Interviewing Laura Johnston in the Global Dance Community

As dance majors, we go about our college career, put more pride, passion, and effort into our school work than any other person from any other major, but that nagging question 38a343_17140971cc2b4273a5ad9f8a7041179d.jpgstill resides in the back of our head. Will we be good enough in four years to make a career of this, or will we be creative energies stuffed into a box and forced to conform? Our freshman seminar professor, Sofie Clemmensen, decided for our final project to assign something that would ease our minds, hearts and conscience. We were divided into pairs and assigned a professional in the field to interview. Myself and my fellow classmate and fellow New Jersian, the lovely Taylor Hurd, had the pleasure of interviewing the incredible Laura Johnston, a dance development officer
in the United Kingdom.

As we spoke with her, she told us all about her best accomplishments and things she found rewarding in her career. We learned that she started outreach when her and her friends wanted to create a more accessible but equally high caliber dance festival on the outskirts of London to parallel London’s “Move It!” festival. We learned that she got into teaching because she found it more rewarding than performing because she could touch more people. She emphatically told us about her current work in outreach while simultaneously teaching and working at the Eden Court Theater. I marveled at her career travelling to remote areas of the United Kingdom to touch people who cannot access dance typically.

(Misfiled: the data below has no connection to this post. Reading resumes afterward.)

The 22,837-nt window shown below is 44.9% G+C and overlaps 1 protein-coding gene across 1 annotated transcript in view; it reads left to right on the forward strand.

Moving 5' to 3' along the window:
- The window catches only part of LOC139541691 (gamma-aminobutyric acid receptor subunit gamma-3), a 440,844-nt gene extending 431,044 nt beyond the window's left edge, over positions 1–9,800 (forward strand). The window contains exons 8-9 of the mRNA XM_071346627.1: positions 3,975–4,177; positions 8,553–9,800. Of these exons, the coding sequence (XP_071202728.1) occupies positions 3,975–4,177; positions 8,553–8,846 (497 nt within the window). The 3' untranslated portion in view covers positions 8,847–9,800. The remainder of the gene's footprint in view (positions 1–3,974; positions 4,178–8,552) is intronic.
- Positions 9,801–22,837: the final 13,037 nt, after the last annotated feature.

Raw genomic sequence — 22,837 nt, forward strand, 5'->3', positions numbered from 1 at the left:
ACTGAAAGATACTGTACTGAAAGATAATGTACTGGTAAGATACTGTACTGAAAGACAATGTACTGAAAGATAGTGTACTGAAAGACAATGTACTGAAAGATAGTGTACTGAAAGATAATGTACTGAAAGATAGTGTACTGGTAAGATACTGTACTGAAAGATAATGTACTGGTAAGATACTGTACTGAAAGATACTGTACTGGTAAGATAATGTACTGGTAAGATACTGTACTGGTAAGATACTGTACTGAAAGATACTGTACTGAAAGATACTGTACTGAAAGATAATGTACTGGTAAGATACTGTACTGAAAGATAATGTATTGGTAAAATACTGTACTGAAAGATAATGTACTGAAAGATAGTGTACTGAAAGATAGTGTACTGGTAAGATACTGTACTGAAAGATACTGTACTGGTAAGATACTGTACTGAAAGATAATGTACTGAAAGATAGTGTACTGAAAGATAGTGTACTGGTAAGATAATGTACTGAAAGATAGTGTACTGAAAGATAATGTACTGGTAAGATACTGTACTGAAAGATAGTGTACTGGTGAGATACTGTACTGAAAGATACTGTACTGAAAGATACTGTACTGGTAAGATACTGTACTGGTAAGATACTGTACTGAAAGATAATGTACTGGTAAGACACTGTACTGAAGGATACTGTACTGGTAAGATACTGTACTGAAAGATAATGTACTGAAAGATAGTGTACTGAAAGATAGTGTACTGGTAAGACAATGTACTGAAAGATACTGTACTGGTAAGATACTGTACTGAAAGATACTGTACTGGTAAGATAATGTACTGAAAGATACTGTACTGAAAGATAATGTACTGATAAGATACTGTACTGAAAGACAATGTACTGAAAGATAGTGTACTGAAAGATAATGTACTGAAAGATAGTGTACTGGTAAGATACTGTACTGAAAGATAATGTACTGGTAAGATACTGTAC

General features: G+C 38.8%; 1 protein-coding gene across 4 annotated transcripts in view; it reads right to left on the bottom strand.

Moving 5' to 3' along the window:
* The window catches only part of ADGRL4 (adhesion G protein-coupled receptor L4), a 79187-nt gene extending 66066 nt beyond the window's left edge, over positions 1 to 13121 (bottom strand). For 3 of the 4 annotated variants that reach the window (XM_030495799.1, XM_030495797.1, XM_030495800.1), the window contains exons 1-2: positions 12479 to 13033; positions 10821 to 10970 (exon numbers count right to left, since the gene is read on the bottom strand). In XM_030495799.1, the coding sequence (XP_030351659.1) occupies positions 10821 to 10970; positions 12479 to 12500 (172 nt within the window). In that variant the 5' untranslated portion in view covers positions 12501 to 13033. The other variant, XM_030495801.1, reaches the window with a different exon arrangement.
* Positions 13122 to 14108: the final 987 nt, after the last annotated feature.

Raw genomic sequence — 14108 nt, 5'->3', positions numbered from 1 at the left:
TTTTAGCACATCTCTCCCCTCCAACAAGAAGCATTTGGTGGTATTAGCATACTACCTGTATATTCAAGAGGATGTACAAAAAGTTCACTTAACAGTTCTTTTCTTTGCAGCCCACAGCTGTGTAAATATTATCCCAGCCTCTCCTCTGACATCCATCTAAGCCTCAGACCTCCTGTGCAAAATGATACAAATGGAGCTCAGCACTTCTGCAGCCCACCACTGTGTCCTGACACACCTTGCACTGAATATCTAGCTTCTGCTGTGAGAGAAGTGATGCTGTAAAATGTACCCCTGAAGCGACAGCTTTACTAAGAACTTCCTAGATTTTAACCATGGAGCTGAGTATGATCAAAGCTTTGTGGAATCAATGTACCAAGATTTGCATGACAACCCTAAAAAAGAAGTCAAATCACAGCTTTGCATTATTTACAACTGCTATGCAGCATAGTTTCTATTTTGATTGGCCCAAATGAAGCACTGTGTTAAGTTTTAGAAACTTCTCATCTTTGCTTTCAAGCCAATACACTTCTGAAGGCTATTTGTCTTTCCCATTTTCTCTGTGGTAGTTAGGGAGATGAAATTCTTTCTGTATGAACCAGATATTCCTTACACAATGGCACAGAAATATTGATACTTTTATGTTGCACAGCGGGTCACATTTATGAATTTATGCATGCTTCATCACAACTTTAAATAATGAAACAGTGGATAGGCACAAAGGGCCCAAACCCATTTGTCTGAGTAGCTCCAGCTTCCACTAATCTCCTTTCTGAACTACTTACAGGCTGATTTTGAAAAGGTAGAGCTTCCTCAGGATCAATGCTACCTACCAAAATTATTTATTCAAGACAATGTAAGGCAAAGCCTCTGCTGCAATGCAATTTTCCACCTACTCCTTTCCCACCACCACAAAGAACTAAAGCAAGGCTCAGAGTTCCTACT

While I was fascinated in everything she was doing, I found it difficult to relate because my career aspirations are not necessarily equated with hers. However, when I really began to process the information she was giving me, I realized how I feel about dance boils down to being similar to her views. She struggled to find a university that encompassed what she wanted and didn’t try to turn her into a cookie cutter mold of a dancer, and I too found that to be a struggle in my university hunting process. I also find it more rewarding to educate people and share my knowledge than I do to perform (though I find it most rewarding to make my own work). Overall, no matter what the path, any dancer shares common traits. All dancers share the aforementioned passion and pride in their work.  No wonder during our conversation I felt so connected to her though she was thousands of miles away doing work I never imagined myself doing. As dancers we can all relate to one another, and most importantly, we can all find futures with out creative energy. The dance community is not one of artistic workers, it is of passionate creators who connect on an intimate level, whether they’re best friends or strangers on opposite continents.


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